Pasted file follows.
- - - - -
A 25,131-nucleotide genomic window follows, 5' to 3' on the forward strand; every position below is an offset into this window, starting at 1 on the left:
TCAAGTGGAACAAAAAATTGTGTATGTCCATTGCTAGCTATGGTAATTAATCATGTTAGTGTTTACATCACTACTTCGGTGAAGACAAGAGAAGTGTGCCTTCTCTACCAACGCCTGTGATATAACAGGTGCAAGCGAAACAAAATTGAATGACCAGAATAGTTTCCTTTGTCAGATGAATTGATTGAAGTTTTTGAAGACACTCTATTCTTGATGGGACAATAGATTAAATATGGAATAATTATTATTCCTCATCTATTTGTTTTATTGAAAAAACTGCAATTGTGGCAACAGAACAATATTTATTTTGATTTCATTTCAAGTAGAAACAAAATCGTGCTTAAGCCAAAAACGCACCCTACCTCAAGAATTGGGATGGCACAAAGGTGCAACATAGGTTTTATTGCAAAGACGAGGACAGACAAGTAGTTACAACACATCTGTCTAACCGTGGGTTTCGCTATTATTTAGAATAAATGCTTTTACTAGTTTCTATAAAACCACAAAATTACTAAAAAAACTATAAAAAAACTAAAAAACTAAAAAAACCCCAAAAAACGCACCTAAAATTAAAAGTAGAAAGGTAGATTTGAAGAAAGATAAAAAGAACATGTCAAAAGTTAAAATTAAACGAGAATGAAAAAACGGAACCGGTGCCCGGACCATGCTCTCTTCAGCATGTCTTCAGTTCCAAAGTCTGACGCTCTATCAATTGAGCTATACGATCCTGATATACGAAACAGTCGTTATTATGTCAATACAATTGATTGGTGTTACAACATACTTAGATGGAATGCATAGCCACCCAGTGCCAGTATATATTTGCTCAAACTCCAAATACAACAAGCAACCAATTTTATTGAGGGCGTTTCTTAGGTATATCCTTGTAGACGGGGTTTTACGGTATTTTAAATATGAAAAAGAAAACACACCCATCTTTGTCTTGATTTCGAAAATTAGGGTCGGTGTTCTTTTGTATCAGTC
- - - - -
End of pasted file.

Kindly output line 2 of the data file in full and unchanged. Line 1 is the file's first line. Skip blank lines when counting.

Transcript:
TCAAGTGGAACAAAAAATTGTGTATGTCCATTGCTAGCTATGGTAATTAATCATGTTAGTGTTTACATCACTACTTCGGTGAAGACAAGAGAAGTGTGCCTTCTCTACCAACGCCTGTGATATAACAGGTGCAAGCGAAACAAAATTGAATGACCAGAATAGTTTCCTTTGTCAGATGAATTGATTGAAGTTTTTGAAGACACTCTATTCTTGATGGGACAATAGATTAAATATGGAATAATTATTATTCCTCATCTATTTGTTTTATTGAAAAAACTGCAATTGTGGCAACAGAACAATATTTATTTTGATTTCATTTCAAGTAGAAACAAAATCGTGCTTAAGCCAAAAACGCACCCTACCTCAAGAATTGGGATGGCACAAAGGTGCAACATAGGTTTTATTGCAAAGACGAGGACAGACAAGTAGTTACAACACATCTGTCTAACCGTGGGTTTCGCTATTATTTAGAATAAATGCTTTTACTAGTTTCTATAAAACCACAAAATTACTAAAAAAACTATAAAAAAACTAAAAAACTAAAAAAACCCCAAAAAACGCACCTAAAATTAAAAGTAGAAAGGTAGATTTGAAGAAAGATAAAAAGAACATGTCAAAAGTTAAAATTAAACGAGAATGAAAAAACGGAACCGGTGCCCGGACCATGCTCTCTTCAGCATGTCTTCAGTTCCAAAGTCTGACGCTCTATCAATTGAGCTATACGATCCTGATATACGAAACAGTCGTTATTATGTCAATACAATTGATTGGTGTTACAACATACTTAGATGGAATGCATAGCCACCCAGTGCCAGTATATATTTGCTCAAACTCCAAATACAACAAGCAACCAATTTTATTGAGGGCGTTTCTTAGGTATATCCTTGTAGACGGGGTTTTACGGTATTTTAAATATGAAAAAGAAAACACACCCATCTTTGTCTTGATTTCGAAAATTAGGGTCGGTGTTCTTTTGTATCAGTC